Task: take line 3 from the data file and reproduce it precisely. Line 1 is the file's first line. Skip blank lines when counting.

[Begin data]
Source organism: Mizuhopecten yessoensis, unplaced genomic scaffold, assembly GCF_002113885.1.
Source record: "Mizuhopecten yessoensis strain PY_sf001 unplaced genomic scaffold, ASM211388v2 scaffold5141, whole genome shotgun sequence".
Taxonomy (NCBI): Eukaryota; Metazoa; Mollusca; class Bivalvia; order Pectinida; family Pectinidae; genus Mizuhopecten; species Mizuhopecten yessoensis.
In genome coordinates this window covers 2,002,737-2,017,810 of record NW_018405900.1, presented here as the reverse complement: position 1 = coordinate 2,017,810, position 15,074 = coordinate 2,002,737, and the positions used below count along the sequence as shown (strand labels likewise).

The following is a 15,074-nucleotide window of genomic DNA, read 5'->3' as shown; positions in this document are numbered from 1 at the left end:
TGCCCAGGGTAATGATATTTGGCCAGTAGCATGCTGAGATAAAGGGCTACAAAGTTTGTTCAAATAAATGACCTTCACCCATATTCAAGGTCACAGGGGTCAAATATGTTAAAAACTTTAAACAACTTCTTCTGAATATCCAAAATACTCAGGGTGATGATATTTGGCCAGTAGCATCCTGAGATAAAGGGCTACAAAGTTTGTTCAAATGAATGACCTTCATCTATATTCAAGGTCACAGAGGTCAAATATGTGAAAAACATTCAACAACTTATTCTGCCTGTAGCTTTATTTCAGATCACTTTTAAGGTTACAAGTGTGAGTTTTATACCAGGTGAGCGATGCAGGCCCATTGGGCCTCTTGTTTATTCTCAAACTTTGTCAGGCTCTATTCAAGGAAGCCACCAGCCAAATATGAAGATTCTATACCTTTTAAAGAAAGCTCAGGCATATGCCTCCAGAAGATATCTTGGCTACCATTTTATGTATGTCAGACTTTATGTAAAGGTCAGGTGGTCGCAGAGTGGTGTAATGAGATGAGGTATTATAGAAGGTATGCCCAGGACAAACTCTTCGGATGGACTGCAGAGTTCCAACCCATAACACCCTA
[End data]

Taxonomy (NCBI): Eukaryota; Metazoa; Mollusca; class Bivalvia; order Pectinida; family Pectinidae; genus Mizuhopecten; species Mizuhopecten yessoensis.